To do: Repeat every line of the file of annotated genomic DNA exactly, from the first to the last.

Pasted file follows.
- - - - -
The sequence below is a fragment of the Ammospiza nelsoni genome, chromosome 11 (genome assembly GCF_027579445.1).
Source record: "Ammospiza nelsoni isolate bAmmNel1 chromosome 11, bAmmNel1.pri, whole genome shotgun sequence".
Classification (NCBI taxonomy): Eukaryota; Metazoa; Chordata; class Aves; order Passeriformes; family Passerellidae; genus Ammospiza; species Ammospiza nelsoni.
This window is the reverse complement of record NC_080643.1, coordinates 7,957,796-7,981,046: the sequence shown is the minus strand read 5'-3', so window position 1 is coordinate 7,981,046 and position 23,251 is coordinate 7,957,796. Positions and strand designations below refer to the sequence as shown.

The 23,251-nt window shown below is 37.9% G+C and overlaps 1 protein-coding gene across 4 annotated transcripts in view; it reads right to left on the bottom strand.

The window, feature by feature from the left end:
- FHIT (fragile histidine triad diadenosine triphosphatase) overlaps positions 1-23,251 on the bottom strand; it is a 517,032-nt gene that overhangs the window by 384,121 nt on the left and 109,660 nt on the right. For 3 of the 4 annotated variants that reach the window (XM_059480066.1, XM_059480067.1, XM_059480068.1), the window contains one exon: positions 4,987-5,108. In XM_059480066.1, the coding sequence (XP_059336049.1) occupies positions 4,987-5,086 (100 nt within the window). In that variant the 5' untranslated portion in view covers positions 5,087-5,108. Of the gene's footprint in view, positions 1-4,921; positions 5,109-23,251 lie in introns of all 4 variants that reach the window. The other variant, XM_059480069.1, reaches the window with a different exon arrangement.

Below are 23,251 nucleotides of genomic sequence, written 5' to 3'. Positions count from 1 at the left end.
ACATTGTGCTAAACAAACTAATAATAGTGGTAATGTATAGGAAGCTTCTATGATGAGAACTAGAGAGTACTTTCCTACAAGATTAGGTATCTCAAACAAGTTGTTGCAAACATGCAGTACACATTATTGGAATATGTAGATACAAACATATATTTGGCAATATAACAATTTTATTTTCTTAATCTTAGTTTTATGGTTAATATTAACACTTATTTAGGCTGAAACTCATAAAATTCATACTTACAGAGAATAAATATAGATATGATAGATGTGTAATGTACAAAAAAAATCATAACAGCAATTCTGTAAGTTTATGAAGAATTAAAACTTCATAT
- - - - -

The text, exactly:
The sequence below is a fragment of the Ammospiza nelsoni genome, chromosome 11 (genome assembly GCF_027579445.1).
Source record: "Ammospiza nelsoni isolate bAmmNel1 chromosome 11, bAmmNel1.pri, whole genome shotgun sequence".
Classification (NCBI taxonomy): Eukaryota; Metazoa; Chordata; class Aves; order Passeriformes; family Passerellidae; genus Ammospiza; species Ammospiza nelsoni.
This window is the reverse complement of record NC_080643.1, coordinates 7,957,796-7,981,046: the sequence shown is the minus strand read 5'-3', so window position 1 is coordinate 7,981,046 and position 23,251 is coordinate 7,957,796. Positions and strand designations below refer to the sequence as shown.

The 23,251-nt window shown below is 37.9% G+C and overlaps 1 protein-coding gene across 4 annotated transcripts in view; it reads right to left on the bottom strand.

The window, feature by feature from the left end:
- FHIT (fragile histidine triad diadenosine triphosphatase) overlaps positions 1-23,251 on the bottom strand; it is a 517,032-nt gene that overhangs the window by 384,121 nt on the left and 109,660 nt on the right. For 3 of the 4 annotated variants that reach the window (XM_059480066.1, XM_059480067.1, XM_059480068.1), the window contains one exon: positions 4,987-5,108. In XM_059480066.1, the coding sequence (XP_059336049.1) occupies positions 4,987-5,086 (100 nt within the window). In that variant the 5' untranslated portion in view covers positions 5,087-5,108. Of the gene's footprint in view, positions 1-4,921; positions 5,109-23,251 lie in introns of all 4 variants that reach the window. The other variant, XM_059480069.1, reaches the window with a different exon arrangement.

Below are 23,251 nucleotides of genomic sequence, written 5' to 3'. Positions count from 1 at the left end.
ACATTGTGCTAAACAAACTAATAATAGTGGTAATGTATAGGAAGCTTCTATGATGAGAACTAGAGAGTACTTTCCTACAAGATTAGGTATCTCAAACAAGTTGTTGCAAACATGCAGTACACATTATTGGAATATGTAGATACAAACATATATTTGGCAATATAACAATTTTATTTTCTTAATCTTAGTTTTATGGTTAATATTAACACTTATTTAGGCTGAAACTCATAAAATTCATACTTACAGAGAATAAATATAGATATGATAGATGTGTAATGTACAAAAAAAATCATAACAGCAATTCTGTAAGTTTATGAAGAATTAAAACTTCATAT